A Closer Look
SUPERO’s C9Z390-PGW is your standard ATX motherboard that carries a somewhat neutral industrial look. Grey’s, black’s and a gunmetal green over a black PCB are broken by shiny steel armor of the memory and PCIe slots.
The rear of the board is matte black and mostly void of components.
One of the few exceptions is a test port near the CPU socket on the back. This probably won’t have any use to consumers.
The other exception is RGB LED’s around a few edges of the board to provide a little illumination.
The rear I/O has about everything. You get a PS/2 Combo port for mouse and keyboard, two USB 3.1 gen 1 port, four more USB 3.1 gen 2 ports, a pair of DisplayPort 1.2 outputs and an HDMI 2.0. Twin Antenna ports sit next to two LAN ports, one Aquantia powered port capable of speeds up to 10-gigabit, and an Intel-powered Gigabit port. Standard 3.5mm audio jacks and an optical output round out this area.
The top half of the board is dominated with heatsinks, two top and left for the VRM’s and one below the socket for the PCIe switch chip. Intel’s LGA1151 socket sits near the center with four steel-reinforced DDR4 DIMM slots.
On the bottom half of the board, you have four metal-clad PCIe x16 slots, capable of running in X16/x0/x16/x0 or x8/x8/x8/x8 mode. Given the PCIe allocations from the Splitter, you could also do x16/x0/x8/x8 or x8/x8/x16/x0 as well. A single PCIe x1 hides in the middle, and two M.2 slots are under the large heatsinks between PCIe slots. The heatsink top left here covers the Aquantia 10-Gigabit Ethernet controller.
The M.2 covers are held with three screws each, and a somewhat sticky thermal pad between the M.2 heatsink and the Chipset heatsink. It takes a bit of force to get this semi-adhesive loose, so don’t be surprised. There are thermal pads pre-applied for each drive.
Along the bottom of the board is the front panel audio header, a USB 3.1, 2.0 and 3.0 front panel headers.
Towards the front, you have a TPM header, front panel I/O connections that includes all of the usual plus some server oriented indicators like NIC activity, and a hardware UART COM port. SUPERO uses a socketed BIOS chip, handy for disasters, as well as numerous LED indicators around the board to help troubleshoot.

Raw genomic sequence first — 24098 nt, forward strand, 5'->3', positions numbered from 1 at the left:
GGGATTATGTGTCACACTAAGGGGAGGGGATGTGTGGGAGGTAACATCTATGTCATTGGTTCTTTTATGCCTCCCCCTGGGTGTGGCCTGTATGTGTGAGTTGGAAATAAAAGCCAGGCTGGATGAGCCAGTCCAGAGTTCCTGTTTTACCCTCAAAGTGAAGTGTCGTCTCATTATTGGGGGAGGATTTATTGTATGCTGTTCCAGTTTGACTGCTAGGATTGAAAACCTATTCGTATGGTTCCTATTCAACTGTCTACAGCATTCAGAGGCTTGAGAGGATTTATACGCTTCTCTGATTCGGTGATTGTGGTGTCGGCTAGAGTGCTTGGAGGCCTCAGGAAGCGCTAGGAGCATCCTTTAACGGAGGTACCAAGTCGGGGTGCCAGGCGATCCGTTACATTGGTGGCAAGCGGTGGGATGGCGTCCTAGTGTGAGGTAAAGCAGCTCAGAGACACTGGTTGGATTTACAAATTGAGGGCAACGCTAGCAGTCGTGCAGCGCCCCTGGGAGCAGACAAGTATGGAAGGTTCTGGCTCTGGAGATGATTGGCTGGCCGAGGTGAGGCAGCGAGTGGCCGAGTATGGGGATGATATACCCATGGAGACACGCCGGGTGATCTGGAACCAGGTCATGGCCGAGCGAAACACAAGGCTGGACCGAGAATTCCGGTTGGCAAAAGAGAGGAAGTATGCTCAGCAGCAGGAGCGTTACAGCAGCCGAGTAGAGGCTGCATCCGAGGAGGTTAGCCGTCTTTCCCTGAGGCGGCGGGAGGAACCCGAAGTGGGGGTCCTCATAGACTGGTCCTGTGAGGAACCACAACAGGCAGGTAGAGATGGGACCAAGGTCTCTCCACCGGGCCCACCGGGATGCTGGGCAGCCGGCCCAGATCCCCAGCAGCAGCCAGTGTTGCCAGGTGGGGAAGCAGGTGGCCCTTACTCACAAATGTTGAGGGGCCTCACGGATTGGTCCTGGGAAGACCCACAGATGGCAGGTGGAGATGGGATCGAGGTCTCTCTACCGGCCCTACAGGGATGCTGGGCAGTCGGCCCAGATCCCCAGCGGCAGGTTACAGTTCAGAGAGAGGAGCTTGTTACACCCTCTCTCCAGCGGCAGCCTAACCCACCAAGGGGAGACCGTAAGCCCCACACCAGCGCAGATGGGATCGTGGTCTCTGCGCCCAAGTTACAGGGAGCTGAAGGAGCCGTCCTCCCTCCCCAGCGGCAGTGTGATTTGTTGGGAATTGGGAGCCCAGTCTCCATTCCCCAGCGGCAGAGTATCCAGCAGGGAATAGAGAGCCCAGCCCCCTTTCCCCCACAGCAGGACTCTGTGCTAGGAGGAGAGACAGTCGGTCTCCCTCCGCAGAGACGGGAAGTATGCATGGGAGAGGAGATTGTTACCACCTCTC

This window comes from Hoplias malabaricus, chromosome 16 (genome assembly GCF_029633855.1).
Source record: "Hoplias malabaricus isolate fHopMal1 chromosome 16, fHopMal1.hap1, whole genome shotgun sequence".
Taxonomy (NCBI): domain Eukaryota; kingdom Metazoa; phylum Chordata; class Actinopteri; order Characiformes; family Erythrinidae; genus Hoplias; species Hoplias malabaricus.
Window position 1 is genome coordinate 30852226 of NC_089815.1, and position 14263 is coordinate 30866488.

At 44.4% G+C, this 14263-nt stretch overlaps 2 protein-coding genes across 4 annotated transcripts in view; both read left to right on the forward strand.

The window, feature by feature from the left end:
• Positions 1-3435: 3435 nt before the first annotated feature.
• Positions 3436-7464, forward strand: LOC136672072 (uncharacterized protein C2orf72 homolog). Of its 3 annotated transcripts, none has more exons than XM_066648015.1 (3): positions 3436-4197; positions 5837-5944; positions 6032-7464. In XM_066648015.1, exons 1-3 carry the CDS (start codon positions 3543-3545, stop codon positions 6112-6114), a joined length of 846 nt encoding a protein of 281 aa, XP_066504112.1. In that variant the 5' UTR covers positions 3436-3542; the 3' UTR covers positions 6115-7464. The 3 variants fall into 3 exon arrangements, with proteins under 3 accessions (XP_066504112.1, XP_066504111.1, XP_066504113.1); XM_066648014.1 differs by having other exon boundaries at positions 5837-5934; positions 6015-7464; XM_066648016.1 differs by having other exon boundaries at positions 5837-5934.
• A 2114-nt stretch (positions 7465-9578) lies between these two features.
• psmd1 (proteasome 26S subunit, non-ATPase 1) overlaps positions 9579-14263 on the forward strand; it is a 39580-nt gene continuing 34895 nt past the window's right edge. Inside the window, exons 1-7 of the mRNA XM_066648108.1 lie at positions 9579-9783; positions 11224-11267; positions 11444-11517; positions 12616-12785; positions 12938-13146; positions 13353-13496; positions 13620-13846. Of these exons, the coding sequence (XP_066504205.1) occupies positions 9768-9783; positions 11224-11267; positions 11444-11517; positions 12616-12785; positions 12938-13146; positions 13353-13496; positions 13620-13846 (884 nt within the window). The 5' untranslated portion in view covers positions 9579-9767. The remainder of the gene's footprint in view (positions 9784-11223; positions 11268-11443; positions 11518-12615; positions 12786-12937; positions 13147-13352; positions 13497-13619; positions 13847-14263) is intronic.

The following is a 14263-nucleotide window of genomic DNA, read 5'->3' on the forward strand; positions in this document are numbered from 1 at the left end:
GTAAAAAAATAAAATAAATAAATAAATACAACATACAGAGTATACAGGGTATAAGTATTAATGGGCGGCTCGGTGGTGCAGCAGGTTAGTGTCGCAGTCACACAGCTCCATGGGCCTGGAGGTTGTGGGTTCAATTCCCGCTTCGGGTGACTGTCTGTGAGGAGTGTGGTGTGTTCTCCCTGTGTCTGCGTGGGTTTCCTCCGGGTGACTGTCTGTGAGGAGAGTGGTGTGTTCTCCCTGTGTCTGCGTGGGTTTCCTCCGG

The front edge has a pair of U.2 ports, one with dedicated bandwidth and one shared with the second M.2 slot. Six SATA 6 Gbps ports round out storage. A four-pin fan header hides next to the SATA ports.
Next up is the main 24-pin power. The top right corner has power and reset buttons, as well as a Clear CMOS button. Two 4-pin fan headers help with cooling.
The top edge has a high power 4-pin header for pumps, two RGB headers, another 4-pin header and the 8-pin EPS power connection for the CPU.
Let’s take a quick look at the VRM’s. With the Rear I/O cover out of the way, we can remove the VRM heatsinks.
The VRM is a 9-phase system in a 6+2+1 configuration.
The Aquantia chipset heatsink is held on with some sort of adhesive, we couldn’t get it off easily so we left it. Alone.
The PCIe Switch heatsink comes off easily with a few screws removed, but all there is to see is a metal heat spreader with some part numbers on it. The Broadcom PEX8747 PCIe switch takes all 16 lanes from the CPU and splits them out to four x8 links. Other PCIe switches then recombine these as needed to make up the pair of x16 links.